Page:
My GCSE Art students have been working on an art project titled The Blue Planet. We designed this project to be open-ended so students could work independently and really stretch their ideas. The outcomes were fantastic and showed a great range of techniques, skills and ideas which were realised to a really high standard.
We called the project The Blue Planet to tie in with the BBC series, but it could easily be changed to something similar such as ‘Underwater‘ or ‘Textures‘.
Inspired by issues brought up in the BBC Blue Planet series, the art students started their research by collecting images, materials and photographs related to the theme, then they mind-mapped their initial ideas. Here are some of the students’ title pages, which I completely love!
I really like it when students use their design sheets to respond to their theme, for example adding appropriate colours, small doodles or drawings and text in an appropriate style. I class this as part of the students’ personal response, which is one of the AQA exam board assessment objectives.
Students were given a brief at the start of the project – I think that giving GCSE students a brief to work from is important as they can interpret it in different ways! The brief highlighted a range of artists who worked in both 2D and 3D to give students a choice in their work. Students selected artists who would inspire their own work and give them ideas for the project.
Here are some examples of the students’ artist research pages. These are all included as examples on the presentation:
Moving the GCSE art project on from underwater textures and patterns to something that students could look at physically meant discussing current issues and ideas about pollution, waste and plastics etc. Since these were issues brought up in The Blue Planet series students could make links between these materials and the topic.
Next, students started to work on their primary research (collecting images to work from) and observational drawings. I spent quite a while on this to ensure the students could get really high quality outcomes. Some students liked the idea of incorporating litter or pollution so focused their drawings on those themes.
I have shared KS3 Observational Drawing Projects here – enjoy!
After the primary and secondary research and more precise observational drawings were complete, students started to experiment with materials, also taking inspiration from their artist research. These lessons were structured to split students into groups depending on what they were doing to help with classroom management.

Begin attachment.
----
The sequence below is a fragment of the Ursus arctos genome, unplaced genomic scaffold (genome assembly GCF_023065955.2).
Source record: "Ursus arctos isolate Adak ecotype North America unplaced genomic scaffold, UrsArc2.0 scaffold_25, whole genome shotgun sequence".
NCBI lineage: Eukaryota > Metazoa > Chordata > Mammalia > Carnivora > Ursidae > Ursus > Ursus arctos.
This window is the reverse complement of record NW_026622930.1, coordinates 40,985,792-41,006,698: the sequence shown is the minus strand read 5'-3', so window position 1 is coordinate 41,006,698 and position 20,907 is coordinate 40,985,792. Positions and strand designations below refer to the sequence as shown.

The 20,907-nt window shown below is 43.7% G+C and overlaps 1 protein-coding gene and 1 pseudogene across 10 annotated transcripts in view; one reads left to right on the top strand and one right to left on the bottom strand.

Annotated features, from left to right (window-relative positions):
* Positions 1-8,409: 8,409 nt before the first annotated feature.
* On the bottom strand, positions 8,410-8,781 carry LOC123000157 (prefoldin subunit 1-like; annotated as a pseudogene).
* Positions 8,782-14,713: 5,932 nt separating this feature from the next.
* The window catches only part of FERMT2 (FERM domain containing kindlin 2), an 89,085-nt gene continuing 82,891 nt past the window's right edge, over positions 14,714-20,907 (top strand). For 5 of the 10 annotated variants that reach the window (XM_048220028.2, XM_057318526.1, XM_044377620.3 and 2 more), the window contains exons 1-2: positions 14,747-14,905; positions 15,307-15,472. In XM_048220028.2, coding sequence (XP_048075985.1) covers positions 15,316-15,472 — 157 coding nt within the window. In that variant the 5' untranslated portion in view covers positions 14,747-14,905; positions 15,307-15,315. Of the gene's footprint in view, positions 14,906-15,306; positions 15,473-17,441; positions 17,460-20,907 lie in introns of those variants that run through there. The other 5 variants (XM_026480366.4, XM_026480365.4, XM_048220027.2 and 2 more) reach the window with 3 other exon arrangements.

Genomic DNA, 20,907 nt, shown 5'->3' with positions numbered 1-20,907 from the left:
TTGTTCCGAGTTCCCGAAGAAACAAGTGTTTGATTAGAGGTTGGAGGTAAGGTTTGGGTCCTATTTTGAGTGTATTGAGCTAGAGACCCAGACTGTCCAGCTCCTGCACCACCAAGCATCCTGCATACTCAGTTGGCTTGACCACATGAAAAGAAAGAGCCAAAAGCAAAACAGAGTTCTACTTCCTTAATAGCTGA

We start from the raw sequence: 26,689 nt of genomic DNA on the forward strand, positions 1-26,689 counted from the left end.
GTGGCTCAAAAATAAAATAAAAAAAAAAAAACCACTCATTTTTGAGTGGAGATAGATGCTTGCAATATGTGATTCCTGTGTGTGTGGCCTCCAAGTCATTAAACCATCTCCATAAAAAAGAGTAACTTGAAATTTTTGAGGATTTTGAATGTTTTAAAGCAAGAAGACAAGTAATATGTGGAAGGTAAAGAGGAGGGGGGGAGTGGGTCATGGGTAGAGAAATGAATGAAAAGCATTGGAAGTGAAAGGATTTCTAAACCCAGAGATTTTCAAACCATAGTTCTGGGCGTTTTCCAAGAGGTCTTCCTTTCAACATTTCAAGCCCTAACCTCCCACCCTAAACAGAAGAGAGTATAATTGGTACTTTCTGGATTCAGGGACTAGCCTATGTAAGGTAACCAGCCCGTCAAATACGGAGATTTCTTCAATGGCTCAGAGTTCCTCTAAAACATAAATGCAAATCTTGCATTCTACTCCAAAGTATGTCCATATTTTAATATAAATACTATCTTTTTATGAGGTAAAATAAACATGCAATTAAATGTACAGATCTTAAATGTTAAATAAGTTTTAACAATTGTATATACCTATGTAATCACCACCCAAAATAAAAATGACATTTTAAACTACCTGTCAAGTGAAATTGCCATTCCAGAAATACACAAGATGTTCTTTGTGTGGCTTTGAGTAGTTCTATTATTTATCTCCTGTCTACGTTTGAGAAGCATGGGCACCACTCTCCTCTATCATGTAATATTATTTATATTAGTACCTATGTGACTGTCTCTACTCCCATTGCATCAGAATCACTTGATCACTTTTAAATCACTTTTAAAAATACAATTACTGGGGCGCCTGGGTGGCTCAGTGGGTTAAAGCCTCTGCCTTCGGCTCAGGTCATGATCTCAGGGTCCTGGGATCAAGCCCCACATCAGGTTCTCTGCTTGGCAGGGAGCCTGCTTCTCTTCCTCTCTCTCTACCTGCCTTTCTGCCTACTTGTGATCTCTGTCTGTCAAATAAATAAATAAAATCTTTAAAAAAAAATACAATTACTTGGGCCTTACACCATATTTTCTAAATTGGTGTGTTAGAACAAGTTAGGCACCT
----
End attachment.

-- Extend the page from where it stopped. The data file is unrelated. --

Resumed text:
This part of the project was really fun as students could be more independent and use a wider range of materials; some took the plastic / pollution idea and tried out different drawing techniques on plastic, whilst others worked in a more tactile, 3D way, thinking more about texture and colour.
I still had to structure the lessons to make sure students didn’t get ‘lost’, so I went through some basic experimenting with materials such as textured backgrounds, mono-printing and simple papier-mâché casting. After these lessons students started to generate their own ideas and, since they were KS4, I asked them to think back to all of the processes and techniques they had learned through KS3. The range of experimentation here was great!
After they had experimented with a range of materials and made links to their artist research, the GCSE art students refined their work by selecting the best of what they had done to create ideas for final pieces. Usually I would ask students to come up with two or three different final designs. These take the form of simple line drawing designs, with sections of colour swatches and samples to indicate what the final piece(s) could look like. It is also a good way for students to problem-solve and come up with an order to start making their final pieces of artwork.
The pictures below show progression from design towards final piece:
Finally, students could work on their final pieces, bringing together all of the research, experimentation, concepts and skills in really unique, personal and creative ways. I was so happy with the work from this group of GCSE students, and the project seemed to really engage and enthuse them… Having The Blue Planet BBC series playing on the board during lessons definitely helped 😂
Here are some final pieces and works in progress:
What do you think of the project and work? Let me know in the comments, I’d love to hear your thoughts or ideas.